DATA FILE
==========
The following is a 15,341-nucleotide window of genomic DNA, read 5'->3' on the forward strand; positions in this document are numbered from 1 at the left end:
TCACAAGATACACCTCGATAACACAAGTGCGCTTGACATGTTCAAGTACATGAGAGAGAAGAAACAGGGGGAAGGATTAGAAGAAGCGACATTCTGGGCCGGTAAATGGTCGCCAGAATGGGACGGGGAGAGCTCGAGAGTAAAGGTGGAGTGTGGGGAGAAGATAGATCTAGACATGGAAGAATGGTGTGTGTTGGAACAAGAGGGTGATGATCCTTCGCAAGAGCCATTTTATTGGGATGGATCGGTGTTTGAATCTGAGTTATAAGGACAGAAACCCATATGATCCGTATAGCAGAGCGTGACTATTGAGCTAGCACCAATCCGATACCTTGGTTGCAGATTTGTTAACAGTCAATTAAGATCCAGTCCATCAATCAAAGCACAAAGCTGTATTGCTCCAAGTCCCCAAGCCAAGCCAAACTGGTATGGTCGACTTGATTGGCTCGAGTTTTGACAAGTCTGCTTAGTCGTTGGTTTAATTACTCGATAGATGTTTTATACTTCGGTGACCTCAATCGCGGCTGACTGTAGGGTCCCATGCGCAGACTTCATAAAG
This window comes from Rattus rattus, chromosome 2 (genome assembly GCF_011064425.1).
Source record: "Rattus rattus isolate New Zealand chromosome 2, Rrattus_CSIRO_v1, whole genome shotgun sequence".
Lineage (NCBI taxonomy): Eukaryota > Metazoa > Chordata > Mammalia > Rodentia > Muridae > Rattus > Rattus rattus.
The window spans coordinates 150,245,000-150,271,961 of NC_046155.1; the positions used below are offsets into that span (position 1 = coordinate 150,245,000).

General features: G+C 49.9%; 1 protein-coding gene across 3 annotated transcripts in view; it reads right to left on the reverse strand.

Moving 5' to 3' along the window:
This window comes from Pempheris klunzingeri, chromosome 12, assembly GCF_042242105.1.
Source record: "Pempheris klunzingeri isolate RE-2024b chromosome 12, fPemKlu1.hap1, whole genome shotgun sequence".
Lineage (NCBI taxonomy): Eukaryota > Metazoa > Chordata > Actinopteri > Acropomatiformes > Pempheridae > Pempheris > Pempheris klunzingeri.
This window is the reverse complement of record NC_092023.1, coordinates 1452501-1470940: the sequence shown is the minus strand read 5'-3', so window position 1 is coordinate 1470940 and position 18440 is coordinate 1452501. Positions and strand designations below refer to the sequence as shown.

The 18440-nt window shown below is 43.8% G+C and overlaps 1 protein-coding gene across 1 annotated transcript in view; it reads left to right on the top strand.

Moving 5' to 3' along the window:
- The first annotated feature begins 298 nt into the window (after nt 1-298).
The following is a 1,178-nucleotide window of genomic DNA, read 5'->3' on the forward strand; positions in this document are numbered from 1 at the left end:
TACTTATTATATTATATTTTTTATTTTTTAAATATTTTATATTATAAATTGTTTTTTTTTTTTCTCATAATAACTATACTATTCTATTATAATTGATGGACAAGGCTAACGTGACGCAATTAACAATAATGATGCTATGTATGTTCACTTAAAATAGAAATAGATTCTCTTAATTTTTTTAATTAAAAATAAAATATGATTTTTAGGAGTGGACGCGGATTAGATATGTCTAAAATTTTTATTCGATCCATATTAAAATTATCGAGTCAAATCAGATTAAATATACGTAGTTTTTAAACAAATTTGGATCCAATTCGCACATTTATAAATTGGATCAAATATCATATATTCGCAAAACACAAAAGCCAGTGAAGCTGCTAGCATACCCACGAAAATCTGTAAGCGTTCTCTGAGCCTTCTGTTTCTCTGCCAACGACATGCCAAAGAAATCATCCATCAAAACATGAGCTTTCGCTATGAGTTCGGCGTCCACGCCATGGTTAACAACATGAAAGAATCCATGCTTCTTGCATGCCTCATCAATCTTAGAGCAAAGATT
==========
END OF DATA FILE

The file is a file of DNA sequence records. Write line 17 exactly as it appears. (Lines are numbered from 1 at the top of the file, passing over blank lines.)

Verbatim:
TACTTATTATATTATATTTTTTATTTTTTAAATATTTTATATTATAAATTGTTTTTTTTTTTTCTCATAATAACTATACTATTCTATTATAATTGATGGACAAGGCTAACGTGACGCAATTAACAATAATGATGCTATGTATGTTCACTTAAAATAGAAATAGATTCTCTTAATTTTTTTAATTAAAAATAAAATATGATTTTTAGGAGTGGACGCGGATTAGATATGTCTAAAATTTTTATTCGATCCATATTAAAATTATCGAGTCAAATCAGATTAAATATACGTAGTTTTTAAACAAATTTGGATCCAATTCGCACATTTATAAATTGGATCAAATATCATATATTCGCAAAACACAAAAGCCAGTGAAGCTGCTAGCATACCCACGAAAATCTGTAAGCGTTCTCTGAGCCTTCTGTTTCTCTGCCAACGACATGCCAAAGAAATCATCCATCAAAACATGAGCTTTCGCTATGAGTTCGGCGTCCACGCCATGGTTAACAACATGAAAGAATCCATGCTTCTTGCATGCCTCATCAATCTTAGAGCAAAGATT